Making your business cyber secure

Cyber security is an increasing problem for business, and according to the Cyber Security Breaches Survey 2018, it exists on an extensive scale.

More than four in ten UK small businesses, and two in ten charities, experienced a breach of cyber security in the last year, according to the Survey. Among larger businesses, the figure rose to two thirds. Although 74% of SMEs report feeling safe from attack, the Survey suggests ‘There is still a lot that organisations can do better.’

Providing security

In this Briefing, we review areas where the Survey found that many businesses left themselves open to attack, as well as other key topics:

  • technical controls neglected by many businesses
  • special dangers with mobile working
  • safeguarding removable media
  • password policy
  • detecting phishing emails.

Technical controls

The Survey found that around 50% of the business population failed to implement basic technical controls set out in the government’s Cyber Essentials scheme

Filtering what comes in

The first line of defence is to filter what’s coming in. It may sound obvious, but the Survey found that around one in ten businesses still don’t routinely do so.

Firewalls and antivirus software filter incoming computer communication. Together, they establish what’s safe to allow through, and block malicious software (‘malware’). At the most basic level, say, for a laptop connected to the internet, a firewall may be included in the operating system. In this case, it simply needs to be switched on. But many businesses will have a more complicated system, with various different types of devices. They may need a boundary firewall to protect the whole network. Some routers may contain a firewall, but this is not always the case, and your internet service provider can provide clarification. Another tip is that firewalls can be set up or ‘configured’ to block sites which could pose a risk to your business. This way staff can’t access them.

Antivirus software should be installed, and switched on, for all computers and laptops, running regular scans to delete malware such as viruses and ransomware. Antivirus software should be updated as regularly as possible. Smartphones and tablets also need protection, though they may not need separate antivirus software, depending on how they are configured. The National Cyber Security Centre offers guidance here

Keeping up-to-date

Many businesses run outdated systems that seem to work ‘well enough’ to save the time and effort involved in doing updates. But keeping the system up-to-date is critical, and the Survey highlighted this as an area where many businesses weren’t sufficiently rigorous. Nearly one in ten businesses weren’t regularly updating software and malware protection. Basically, everything needs to be up to date: operating systems, software, apps. And on all IT equipment: tablets, smartphones, laptops and PCs. The operating systems on all business devices should be set to ‘Automatic Update,’ and software likewise.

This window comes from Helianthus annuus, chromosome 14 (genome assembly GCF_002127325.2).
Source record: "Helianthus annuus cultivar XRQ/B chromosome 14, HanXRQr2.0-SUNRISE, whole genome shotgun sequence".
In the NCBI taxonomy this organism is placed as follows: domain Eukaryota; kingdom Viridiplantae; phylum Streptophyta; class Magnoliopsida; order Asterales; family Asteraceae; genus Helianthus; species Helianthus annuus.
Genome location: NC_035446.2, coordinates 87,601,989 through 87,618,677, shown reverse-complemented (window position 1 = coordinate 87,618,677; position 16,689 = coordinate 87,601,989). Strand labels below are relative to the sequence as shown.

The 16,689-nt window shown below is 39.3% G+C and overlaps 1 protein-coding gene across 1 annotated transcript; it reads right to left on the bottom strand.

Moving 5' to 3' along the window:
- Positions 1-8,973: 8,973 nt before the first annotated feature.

Applying updates is called ‘patching.’ Patches exist not just to offer new features, but because security vulnerabilities are regularly discovered. That means that businesses which don’t apply patches are easy prey for cyber criminals - who are every bit as quick to find software errors as the software developers.

Another tip is to remove any unused software or services from devices used. In the words of the Information Commissioner’s Office, ‘If you don’t use it, then it is much easier to remove it than try to keep it up-to-date.’

Businesses also need to think about replacement policy. There will come a point at which a device reaches the end of its supported life and updates will no longer be available. Replacements need to be bought in at least by this point.

Checking who has access

Another area of concern in the Survey relates to access rights. Who has access to what in your business? Restricting user access to the system is another of the basic technical controls set out in the Cyber Essentials scheme.

Staff accounts should be configured so that if there is a phishing attack on your business, the risk is minimised. This means that users should be given the lowest level of user rights necessary to do their job. If, for example, a user account exists to create backups, it doesn’t need to be able to install software as well – and it’s safer if it can’t. Restricting access in this way is called the ‘principle of least privilege.’

‘Administrator’ privileges are particularly important and should be kept to a minimum. An Administrator account can change security settings, install software and hardware and access all computer files: a security breach here therefore has more serious consequences than a breach of a standard user account. Most malicious software, for instance, needs Administrator privileges to install itself or gain access to protected files. Making sure staff don’t use an Administrator account to browse the web or check email can reduce the risk of an Administrator account being compromised.

When staff leave, remember to delete or deactivate their user accounts. This is also worth considering if staff are away from work for prolonged periods.

Selecting secure settings